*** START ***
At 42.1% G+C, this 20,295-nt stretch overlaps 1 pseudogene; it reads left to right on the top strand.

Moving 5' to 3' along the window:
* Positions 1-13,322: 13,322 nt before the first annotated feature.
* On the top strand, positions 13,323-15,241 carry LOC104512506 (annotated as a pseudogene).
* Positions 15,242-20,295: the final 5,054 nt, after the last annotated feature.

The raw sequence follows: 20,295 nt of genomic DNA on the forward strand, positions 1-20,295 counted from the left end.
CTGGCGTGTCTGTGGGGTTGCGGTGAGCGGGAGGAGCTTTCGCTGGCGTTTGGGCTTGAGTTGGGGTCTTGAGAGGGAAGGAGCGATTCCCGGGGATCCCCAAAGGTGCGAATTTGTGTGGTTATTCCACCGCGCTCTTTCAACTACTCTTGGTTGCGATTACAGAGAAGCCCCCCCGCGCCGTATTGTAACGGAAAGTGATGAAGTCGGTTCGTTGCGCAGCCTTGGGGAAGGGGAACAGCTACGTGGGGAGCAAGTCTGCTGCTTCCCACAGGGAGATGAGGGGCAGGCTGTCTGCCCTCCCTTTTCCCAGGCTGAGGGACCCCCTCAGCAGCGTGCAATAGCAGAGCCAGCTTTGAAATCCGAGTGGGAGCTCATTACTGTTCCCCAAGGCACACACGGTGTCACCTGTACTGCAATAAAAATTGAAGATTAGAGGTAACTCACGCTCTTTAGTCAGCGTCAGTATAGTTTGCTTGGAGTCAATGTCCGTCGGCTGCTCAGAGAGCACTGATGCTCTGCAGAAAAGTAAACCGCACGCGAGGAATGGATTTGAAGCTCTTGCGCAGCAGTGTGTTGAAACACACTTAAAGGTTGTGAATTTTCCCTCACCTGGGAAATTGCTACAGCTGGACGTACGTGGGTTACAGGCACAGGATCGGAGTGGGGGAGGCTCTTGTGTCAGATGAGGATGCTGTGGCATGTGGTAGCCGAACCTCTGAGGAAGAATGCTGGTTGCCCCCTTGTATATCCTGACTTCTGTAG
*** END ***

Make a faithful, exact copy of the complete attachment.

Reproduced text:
At 42.1% G+C, this 20,295-nt stretch overlaps 1 pseudogene; it reads left to right on the top strand.

Moving 5' to 3' along the window:
* Positions 1-13,322: 13,322 nt before the first annotated feature.
* On the top strand, positions 13,323-15,241 carry LOC104512506 (annotated as a pseudogene).
* Positions 15,242-20,295: the final 5,054 nt, after the last annotated feature.

The raw sequence follows: 20,295 nt of genomic DNA on the forward strand, positions 1-20,295 counted from the left end.
CTGGCGTGTCTGTGGGGTTGCGGTGAGCGGGAGGAGCTTTCGCTGGCGTTTGGGCTTGAGTTGGGGTCTTGAGAGGGAAGGAGCGATTCCCGGGGATCCCCAAAGGTGCGAATTTGTGTGGTTATTCCACCGCGCTCTTTCAACTACTCTTGGTTGCGATTACAGAGAAGCCCCCCCGCGCCGTATTGTAACGGAAAGTGATGAAGTCGGTTCGTTGCGCAGCCTTGGGGAAGGGGAACAGCTACGTGGGGAGCAAGTCTGCTGCTTCCCACAGGGAGATGAGGGGCAGGCTGTCTGCCCTCCCTTTTCCCAGGCTGAGGGACCCCCTCAGCAGCGTGCAATAGCAGAGCCAGCTTTGAAATCCGAGTGGGAGCTCATTACTGTTCCCCAAGGCACACACGGTGTCACCTGTACTGCAATAAAAATTGAAGATTAGAGGTAACTCACGCTCTTTAGTCAGCGTCAGTATAGTTTGCTTGGAGTCAATGTCCGTCGGCTGCTCAGAGAGCACTGATGCTCTGCAGAAAAGTAAACCGCACGCGAGGAATGGATTTGAAGCTCTTGCGCAGCAGTGTGTTGAAACACACTTAAAGGTTGTGAATTTTCCCTCACCTGGGAAATTGCTACAGCTGGACGTACGTGGGTTACAGGCACAGGATCGGAGTGGGGGAGGCTCTTGTGTCAGATGAGGATGCTGTGGCATGTGGTAGCCGAACCTCTGAGGAAGAATGCTGGTTGCCCCCTTGTATATCCTGACTTCTGTAG